- Wermuth gives record 300,000 euro investment to support party
- Donation used to support green-energy-friendly candidates
Jochen Wermuth, who helps run private equity funds seeking climate-friendly projects, is betting on Germany’s Green Party to fight plans by Angela Merkel’s government to cut renewable-energy subsidies in Europe’s biggest economy.
Wermuth gave a 300,000 euro gift ($330,450) to the Greens, the environmental party’s largest donation ever, according to the most recent parliamentary filings required under German law. The former Deutsche Bank AG director, who founded Wermuth Asset Management GmbH, is currently seeking as much as 250 million euros for his Green Gateway Fund.
The donation is meant “to send a signal to Berlin,” Wermuth said Wednesday in a telephone interview, adding that he wants to support Green Party policies that are “making money with sustainable investments, creating jobs and protecting the environment.”
Wermuth cited the German government’s support for conventional power, along with the country’s slow expansion of electric cars, as motivating factors behind his donation. The investor wants to bolster the re-election prospects of Winfried Kretschmann, the Green Party premier in Baden-Wuerrtemberg, the southwest German state that’s home to Daimler AG and Robert Bosch GmbH. Germans vote in regional elections on March 13.
Merkel’s government has been squabbling over how to put more electric cars on German roads. She’s targeted 1 million by 2020 but just 30,000 are presently registered. Her coalition has also been seeking to slow down the expansion of solar and wind power via auctions, a policy that the Greens oppose.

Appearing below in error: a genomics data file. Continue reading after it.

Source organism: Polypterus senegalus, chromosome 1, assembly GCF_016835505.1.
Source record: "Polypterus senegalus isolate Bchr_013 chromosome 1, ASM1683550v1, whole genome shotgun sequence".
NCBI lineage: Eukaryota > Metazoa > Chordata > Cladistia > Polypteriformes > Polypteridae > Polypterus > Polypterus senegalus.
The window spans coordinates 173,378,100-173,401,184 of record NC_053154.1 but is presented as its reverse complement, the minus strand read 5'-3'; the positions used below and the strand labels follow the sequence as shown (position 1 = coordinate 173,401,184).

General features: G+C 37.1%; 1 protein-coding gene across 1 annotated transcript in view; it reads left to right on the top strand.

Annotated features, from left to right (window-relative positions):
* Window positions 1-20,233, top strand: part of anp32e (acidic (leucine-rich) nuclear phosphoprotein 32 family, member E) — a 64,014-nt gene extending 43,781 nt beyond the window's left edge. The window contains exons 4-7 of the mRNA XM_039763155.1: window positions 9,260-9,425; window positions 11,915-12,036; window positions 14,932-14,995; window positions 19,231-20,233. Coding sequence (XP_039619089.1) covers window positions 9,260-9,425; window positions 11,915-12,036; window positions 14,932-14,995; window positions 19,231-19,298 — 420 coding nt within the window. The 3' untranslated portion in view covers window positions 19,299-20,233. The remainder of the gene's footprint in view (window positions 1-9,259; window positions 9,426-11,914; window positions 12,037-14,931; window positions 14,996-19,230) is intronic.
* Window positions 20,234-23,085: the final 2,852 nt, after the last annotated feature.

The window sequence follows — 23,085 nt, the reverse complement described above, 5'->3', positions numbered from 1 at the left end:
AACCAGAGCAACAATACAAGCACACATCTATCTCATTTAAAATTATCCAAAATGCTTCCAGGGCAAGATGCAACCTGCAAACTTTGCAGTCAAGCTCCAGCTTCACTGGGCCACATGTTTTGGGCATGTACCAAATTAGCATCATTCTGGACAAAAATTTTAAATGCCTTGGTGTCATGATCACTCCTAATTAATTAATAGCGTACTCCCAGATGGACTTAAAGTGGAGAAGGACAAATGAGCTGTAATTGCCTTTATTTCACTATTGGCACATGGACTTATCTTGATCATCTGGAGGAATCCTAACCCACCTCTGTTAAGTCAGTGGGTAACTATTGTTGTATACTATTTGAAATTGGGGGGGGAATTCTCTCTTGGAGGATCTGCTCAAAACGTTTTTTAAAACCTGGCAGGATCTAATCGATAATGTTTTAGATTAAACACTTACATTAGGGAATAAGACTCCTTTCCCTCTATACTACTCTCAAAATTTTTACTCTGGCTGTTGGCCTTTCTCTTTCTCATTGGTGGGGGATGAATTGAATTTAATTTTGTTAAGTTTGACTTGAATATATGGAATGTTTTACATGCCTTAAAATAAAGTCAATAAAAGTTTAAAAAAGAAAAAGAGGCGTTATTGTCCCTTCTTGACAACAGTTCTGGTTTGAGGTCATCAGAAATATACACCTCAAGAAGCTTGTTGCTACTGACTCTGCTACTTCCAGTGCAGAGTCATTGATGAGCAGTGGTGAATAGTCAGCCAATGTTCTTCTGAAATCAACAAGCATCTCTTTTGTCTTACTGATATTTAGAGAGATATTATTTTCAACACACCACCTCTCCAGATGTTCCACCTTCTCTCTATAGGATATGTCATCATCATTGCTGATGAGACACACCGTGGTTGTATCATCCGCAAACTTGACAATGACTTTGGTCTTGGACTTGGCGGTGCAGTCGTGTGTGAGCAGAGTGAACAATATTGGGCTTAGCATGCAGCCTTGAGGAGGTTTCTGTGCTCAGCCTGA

Germany’s biggest parties risk short-circuiting the shift to renewables, according to Wermuth, who forecast that software-driven clean energy technologies will upend traditional industries quicker than anticipated. His company is in the process of starting another fund marketed as a vehicle for “stopping climate change profitably,” he said.
Wermuth said his concern over the direction of federal policy explains why he’s supporting Kretschmann, who he described as a savvy administrator with impeccable environmental instincts in one of Germany’s richest states.
Baden-Wuerrtemberg’s economy grew the most among all of Germany’s 16 states during the first half of 2015 while its unemployment rate was the lowest at 4 percent. According to Wermuth, Kretschmann’s tenure is evidence that environmental protection and clean-energy support aren’t harmful to economic growth.